Virginia Laws on Alienation of Affection

By Joseph Nicholson

Alienation of affection is a tort, or civil wrong, recognized in some states. Where recognized as a cause of action, alienation of affection allows a married person to sue a third party for money damages based upon willful or malicious interference with the marriage relationship. Though not limited to cases of adultery, this type of claim is typically used as a way to extract compensation from a spouse's lover for damages caused. Virginia has codified its view of alienation of affection in statute.

Virginia Code Section 8.01

Alienation of affection has been abolished in Virginia by statute since 1950. Section 8.01 A of the Virginia Code specifically reads, "no civil action shall lie or be maintained in this Commonwealth for alienation of affection." The same section of the Code also abolishes the torts of breach of promise, criminal conversation and seduction.

Intentional Infliction of Emotional Distress

In 1985, the U.S. Court of Appeals for the Fourth Circuit, which hears appeals from the federal district courts of Virginia, ruled that an individual could recover against a third person for interference with a marriage under a theory of intentional infliction of emotional distress, despite the abolition of alienation of affection. Though not binding on Virginia courts or legislature, this decision was interpreted to be the law of the commonwealth until 2000. In McDermott v. Reynolds the Supreme Court of Virginia expressly disagreed with the federal circuit and found the intent behind section 8.01 of the Virginia Code was to prevent liability for acts on the basis that they caused harm to a marriage. Since 2000, the law of Virginia has indisputably been that a spouse may not sue a third party for intentional infliction of emotional distress if the basis for that distress is harm to their marriage.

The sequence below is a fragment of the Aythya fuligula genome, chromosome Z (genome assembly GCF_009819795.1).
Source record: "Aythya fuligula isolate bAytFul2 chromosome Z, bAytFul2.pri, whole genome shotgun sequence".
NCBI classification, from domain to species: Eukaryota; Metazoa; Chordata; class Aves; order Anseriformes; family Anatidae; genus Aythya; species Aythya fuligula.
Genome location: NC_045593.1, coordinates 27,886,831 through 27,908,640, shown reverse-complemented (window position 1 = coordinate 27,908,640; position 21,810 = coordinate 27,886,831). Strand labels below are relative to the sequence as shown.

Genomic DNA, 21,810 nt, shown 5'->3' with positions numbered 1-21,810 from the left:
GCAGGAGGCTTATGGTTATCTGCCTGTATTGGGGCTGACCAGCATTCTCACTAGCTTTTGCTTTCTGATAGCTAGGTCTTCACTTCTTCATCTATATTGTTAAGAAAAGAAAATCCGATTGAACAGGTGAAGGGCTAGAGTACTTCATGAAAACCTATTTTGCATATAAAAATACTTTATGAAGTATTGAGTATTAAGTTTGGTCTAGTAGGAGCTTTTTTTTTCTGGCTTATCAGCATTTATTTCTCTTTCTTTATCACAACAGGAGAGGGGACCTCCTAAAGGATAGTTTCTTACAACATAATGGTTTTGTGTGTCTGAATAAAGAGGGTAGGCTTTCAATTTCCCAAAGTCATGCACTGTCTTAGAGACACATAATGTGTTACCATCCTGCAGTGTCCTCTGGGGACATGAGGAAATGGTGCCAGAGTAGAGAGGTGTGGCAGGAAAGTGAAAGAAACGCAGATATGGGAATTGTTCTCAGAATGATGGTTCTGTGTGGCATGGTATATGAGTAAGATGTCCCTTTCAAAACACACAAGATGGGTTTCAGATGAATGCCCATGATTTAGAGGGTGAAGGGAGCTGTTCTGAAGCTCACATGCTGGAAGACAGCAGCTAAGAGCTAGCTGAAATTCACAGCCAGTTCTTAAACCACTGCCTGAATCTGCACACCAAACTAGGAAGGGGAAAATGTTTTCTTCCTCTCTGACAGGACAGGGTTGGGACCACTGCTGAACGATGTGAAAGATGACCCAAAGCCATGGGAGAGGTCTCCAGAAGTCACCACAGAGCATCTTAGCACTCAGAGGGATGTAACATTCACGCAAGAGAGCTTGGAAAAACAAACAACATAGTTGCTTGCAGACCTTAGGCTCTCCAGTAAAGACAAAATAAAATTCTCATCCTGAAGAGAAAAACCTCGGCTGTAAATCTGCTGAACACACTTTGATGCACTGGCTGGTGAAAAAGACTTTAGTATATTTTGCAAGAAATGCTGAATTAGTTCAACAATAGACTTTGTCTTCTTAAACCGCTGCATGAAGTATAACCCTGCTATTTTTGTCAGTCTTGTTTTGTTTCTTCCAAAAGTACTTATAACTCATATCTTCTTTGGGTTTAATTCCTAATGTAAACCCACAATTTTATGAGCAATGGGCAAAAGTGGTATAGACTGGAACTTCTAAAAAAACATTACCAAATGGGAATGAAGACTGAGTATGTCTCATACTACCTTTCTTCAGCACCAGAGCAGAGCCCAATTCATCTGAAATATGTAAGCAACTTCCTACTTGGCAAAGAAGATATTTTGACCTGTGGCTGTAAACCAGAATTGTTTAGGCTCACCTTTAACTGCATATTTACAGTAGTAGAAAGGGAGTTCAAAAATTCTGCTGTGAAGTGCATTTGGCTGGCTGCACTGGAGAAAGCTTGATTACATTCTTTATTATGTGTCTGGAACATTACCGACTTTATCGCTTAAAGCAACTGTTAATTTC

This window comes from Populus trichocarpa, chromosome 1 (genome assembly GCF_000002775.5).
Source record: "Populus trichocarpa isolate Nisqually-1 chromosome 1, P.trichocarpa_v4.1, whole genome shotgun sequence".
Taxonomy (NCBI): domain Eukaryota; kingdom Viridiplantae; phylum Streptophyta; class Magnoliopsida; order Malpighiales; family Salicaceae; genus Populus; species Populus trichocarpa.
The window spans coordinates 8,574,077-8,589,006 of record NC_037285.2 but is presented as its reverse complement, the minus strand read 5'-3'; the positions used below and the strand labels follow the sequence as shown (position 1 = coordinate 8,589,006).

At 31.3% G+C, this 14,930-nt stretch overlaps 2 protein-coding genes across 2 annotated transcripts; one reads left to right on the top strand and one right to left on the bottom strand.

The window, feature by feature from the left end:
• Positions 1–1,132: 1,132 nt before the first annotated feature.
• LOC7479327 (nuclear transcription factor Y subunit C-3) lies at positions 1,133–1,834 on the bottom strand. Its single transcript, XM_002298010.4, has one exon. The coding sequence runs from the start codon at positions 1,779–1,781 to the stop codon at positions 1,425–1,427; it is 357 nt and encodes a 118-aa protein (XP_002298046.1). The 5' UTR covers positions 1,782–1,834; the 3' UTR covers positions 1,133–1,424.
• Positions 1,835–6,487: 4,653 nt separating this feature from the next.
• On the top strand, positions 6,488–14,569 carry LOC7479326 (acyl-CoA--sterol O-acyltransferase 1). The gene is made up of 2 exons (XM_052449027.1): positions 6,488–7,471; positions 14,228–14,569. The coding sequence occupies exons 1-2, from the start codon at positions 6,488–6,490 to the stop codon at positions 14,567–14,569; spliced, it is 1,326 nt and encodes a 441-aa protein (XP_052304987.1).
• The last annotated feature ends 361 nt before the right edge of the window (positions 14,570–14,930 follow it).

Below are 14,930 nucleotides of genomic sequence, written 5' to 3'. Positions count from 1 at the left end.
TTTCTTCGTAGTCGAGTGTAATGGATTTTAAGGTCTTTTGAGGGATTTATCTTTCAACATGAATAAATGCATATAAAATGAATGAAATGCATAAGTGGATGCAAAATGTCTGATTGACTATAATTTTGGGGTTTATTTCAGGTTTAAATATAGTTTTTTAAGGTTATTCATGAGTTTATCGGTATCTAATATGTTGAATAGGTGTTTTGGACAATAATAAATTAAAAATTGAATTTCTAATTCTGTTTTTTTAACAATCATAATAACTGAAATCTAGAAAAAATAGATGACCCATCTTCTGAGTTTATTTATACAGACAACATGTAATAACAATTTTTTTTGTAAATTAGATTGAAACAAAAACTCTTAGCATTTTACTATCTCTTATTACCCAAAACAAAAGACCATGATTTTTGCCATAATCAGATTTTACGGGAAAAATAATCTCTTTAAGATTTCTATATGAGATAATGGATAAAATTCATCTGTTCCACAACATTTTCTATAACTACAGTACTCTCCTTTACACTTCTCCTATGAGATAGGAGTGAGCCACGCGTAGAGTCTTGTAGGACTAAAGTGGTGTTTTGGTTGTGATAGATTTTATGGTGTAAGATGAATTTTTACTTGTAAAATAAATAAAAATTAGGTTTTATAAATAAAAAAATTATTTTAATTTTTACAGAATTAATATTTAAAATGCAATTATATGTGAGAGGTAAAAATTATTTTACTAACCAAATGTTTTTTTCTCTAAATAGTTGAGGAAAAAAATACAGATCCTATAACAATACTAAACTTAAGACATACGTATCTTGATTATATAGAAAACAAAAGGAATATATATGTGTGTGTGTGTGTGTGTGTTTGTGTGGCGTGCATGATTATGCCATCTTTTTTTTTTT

Other Options

Though you cannot sue for alienation of affection in Virginia, other options may be open to you. You may be able to sue your spouse's lover for intentional infliction of emotional distress if there is a basis for the claim independent of the harm to the marriage. You may be able to sue in federal court and apply the law from another state that allows alienation of affection or intentional infliction of emotional distress if the third party lives such a state. In some instances you might be able to bring your claim as a resident of neighboring North Carolina, where alienation of affection is recognized, if you are domiciled in the state and/or if a significant amount of the harm to the marriage occurred in that state.

About the Author

Joseph Nicholson is an independent analyst whose publishing achievements include a cover feature for "Futures Magazine" and a recurring column in the monthly newsletter of a private mint. He received a Bachelor of Arts in English from the University of Florida and is currently attending law school in San Francisco.